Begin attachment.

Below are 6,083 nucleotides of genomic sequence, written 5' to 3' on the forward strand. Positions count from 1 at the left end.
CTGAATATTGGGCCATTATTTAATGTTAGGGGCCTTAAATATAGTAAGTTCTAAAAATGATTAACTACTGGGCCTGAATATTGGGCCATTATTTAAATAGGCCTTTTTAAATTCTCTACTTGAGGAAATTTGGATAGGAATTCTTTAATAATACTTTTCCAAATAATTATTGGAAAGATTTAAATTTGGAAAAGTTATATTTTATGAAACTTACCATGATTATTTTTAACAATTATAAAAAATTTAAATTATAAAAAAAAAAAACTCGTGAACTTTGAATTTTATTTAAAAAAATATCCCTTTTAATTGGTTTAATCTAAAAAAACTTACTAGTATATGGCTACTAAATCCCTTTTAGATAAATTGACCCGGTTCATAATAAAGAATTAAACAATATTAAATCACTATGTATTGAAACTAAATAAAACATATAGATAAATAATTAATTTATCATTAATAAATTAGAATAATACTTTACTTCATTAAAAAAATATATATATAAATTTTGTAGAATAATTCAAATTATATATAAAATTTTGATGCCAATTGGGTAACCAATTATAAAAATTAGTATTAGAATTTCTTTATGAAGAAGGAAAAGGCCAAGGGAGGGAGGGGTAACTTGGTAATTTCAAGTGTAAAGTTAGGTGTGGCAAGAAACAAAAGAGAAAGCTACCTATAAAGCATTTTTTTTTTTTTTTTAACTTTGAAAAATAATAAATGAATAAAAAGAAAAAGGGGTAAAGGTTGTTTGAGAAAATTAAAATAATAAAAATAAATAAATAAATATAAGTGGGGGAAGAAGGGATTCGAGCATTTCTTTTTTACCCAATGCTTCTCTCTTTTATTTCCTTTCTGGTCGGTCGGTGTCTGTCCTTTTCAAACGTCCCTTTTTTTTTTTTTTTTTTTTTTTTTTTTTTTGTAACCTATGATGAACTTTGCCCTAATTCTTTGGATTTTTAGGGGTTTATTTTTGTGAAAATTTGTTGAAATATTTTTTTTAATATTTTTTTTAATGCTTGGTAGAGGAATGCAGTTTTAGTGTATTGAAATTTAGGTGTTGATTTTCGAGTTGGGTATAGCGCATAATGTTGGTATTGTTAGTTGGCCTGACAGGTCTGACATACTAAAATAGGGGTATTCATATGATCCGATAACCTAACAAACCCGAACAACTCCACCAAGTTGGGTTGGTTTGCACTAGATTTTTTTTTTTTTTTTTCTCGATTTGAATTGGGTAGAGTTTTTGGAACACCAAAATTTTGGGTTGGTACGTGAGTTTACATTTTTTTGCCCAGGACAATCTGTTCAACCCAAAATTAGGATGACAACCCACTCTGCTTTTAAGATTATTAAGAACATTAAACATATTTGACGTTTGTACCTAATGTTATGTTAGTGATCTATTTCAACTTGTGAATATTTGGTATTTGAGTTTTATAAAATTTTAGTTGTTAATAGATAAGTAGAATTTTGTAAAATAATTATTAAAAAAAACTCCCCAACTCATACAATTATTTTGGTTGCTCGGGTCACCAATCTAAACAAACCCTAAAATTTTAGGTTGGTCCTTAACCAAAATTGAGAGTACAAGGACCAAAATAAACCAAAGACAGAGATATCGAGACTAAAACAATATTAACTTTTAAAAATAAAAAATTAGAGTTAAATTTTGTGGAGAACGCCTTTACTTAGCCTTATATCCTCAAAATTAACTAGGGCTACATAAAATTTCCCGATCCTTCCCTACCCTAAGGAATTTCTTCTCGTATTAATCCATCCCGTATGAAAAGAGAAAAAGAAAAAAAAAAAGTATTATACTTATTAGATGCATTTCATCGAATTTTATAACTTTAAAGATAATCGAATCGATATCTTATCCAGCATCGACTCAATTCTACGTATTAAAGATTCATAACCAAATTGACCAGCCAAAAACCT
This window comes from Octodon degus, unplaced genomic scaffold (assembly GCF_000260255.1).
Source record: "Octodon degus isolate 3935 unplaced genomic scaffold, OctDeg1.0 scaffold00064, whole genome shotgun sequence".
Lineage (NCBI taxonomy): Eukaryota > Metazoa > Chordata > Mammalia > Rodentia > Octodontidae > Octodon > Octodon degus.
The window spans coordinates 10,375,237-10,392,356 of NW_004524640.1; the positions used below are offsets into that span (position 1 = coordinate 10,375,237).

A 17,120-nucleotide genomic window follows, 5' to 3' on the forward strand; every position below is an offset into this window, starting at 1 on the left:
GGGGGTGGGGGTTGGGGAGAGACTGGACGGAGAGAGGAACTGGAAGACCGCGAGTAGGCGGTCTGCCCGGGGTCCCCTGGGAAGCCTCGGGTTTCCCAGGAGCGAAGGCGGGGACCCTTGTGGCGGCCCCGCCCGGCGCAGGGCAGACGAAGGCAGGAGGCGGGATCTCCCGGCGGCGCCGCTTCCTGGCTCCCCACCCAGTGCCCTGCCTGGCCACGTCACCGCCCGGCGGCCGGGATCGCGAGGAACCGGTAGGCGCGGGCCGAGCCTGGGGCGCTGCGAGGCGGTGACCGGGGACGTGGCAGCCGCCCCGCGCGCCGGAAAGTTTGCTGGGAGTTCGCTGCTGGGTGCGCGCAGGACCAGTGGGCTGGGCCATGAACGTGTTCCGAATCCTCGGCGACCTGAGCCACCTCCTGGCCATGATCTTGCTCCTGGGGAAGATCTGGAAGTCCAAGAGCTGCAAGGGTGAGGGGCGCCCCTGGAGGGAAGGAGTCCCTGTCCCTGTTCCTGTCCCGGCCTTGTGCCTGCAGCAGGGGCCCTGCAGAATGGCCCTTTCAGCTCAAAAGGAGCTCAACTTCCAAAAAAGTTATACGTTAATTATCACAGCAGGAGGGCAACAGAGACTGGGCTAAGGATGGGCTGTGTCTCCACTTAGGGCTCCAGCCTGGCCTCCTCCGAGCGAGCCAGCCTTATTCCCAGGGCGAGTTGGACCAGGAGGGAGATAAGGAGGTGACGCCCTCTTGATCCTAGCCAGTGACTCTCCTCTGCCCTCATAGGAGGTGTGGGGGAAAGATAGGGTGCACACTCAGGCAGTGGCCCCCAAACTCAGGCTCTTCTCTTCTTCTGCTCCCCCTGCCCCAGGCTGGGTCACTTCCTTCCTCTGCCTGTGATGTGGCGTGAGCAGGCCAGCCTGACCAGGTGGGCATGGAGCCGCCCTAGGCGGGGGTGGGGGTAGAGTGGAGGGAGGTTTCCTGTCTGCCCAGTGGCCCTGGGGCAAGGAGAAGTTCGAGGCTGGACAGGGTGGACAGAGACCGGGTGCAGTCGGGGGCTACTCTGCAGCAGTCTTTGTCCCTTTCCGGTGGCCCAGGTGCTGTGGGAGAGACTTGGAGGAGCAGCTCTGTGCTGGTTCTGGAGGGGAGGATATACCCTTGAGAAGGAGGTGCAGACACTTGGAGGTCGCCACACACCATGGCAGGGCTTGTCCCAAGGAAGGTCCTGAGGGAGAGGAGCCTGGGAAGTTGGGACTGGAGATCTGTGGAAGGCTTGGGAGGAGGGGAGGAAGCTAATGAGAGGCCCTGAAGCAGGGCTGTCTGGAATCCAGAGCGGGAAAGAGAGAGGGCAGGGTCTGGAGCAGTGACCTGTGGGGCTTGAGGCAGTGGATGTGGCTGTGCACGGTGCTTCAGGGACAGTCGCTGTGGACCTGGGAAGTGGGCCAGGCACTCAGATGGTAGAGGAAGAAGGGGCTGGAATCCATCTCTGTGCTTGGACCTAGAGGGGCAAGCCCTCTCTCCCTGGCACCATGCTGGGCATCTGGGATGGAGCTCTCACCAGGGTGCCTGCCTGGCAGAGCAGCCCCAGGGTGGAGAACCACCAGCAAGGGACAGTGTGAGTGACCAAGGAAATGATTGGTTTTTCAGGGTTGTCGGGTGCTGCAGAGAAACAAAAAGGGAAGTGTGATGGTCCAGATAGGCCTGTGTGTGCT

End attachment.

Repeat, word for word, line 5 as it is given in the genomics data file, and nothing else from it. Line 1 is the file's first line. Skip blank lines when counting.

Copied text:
Lineage (NCBI taxonomy): Eukaryota > Metazoa > Chordata > Mammalia > Rodentia > Octodontidae > Octodon > Octodon degus.